A first taste of 12,000 Francs, SoHo, where the art of preservation is taken to new heights

The team behind Madam Sixty-Ate have a new venture, where the focus is on preserving methods – fermenting, salting, smoking and curing. Not all the dishes succeed but overall it’s an interesting idea, well executed

PUBLISHED : Tuesday, 27 December, 2016, 5:15pm
UPDATED : Wednesday, 28 December, 2016, 5:06pm

Madam Sixty-Ate in Wan Chai may have closed, but restaurateurs Bronwyn Cheung and Chris Woodyard have another curious dining establishment they recently unveiled, this time in SoHo – 12,000 Francs.

It is named after the amount Napoleon said he would reward the person who figured out how to preserve food to feed his armies – a prize won by confectioner Nicolas Francois Appert. In honour of that,12,000 Francs features preserving techniques such as fermenting, salting, and smoking and curing.

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The restaurant has a relatively dark interior, which made it hard for us to appreciate the decor, but because we sat by the kitchen, we could watch the chefs plating the dishes.

We started with home-made malted sourdough bread (HK$40) that came with salted butter. The crusty bread came in handy to help us finish the foie gras parfait (HK$170) that was served in a glass jar and topped with chicken liver, pickled jalapeños and fried duck skin. The parfait wasn’t heavy and the interesting pickled and spicy flavours from the jalapeño cut through the richness of the foie gras, while the crunchy duck skin added texture. We’ve since heard that diners are clamouring for this dish to be available for takeaway and we’re not surprised.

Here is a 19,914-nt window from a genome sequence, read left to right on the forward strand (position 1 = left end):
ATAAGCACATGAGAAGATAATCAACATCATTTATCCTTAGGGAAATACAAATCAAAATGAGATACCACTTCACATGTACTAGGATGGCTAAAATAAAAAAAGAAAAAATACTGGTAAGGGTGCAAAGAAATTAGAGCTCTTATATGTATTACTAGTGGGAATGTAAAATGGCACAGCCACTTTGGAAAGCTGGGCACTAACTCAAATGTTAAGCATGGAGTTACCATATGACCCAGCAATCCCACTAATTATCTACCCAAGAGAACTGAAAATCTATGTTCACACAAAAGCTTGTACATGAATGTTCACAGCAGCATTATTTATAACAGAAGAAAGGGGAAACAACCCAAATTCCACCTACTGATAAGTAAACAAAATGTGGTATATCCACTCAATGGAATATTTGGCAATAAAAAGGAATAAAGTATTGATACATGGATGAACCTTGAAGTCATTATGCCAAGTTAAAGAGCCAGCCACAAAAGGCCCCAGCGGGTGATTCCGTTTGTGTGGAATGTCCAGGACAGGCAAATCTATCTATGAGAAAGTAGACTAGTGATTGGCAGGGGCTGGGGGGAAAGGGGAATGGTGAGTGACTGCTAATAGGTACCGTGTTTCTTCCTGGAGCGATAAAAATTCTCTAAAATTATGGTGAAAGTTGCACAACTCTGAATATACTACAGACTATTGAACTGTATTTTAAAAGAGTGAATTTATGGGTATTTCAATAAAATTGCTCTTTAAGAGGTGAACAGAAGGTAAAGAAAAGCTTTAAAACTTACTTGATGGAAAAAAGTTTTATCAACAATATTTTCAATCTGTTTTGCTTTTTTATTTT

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Next came the beetroot salad with smoked eel (HK$180). The thick, meaty slab of red beetroot, along with wedges of yellow-orange beet, was served with a few pieces of smoked eel and two generous spoonfuls of whipped mascarpone that didn’t add much to the dish.

The ricotta and persimmon (HK$140) is an intriguing dish. The fruit is presented fresh, pickled, dried and fermented, and served with creamy ricotta and air-dried beef.

The hot rib-eye pastrami (HK$300 for two, HK$450 for four) looked promising: thick slices of meat on top of the bone, with sauerkraut on one side and pea shoots with barley on the other. Unfortunately, it was tough and chewy. We told our server and he reported another table had the same complaint and offered to take it off the bill, which we greatly appreciated.

The kitchen recovered quickly with Better than Nutella (HK$98), featuring bread pudding with warm chocolate hazelnut mousse and milk sorbet. Heavenly.

12,000 Francs, 43A Elgin Street, SoHo. Book online at 12000francs.com.hk

Other SoHo restaurants we’ve tried recently

Restaurant review: Dub – Concept by Saam in Soho serves modern bistro-style dishes

Newly opened Soul Food Hong Kong, SoHo – Thai-inspired food, casual setting

Belon in SoHo – home of the HK$348 chicken wing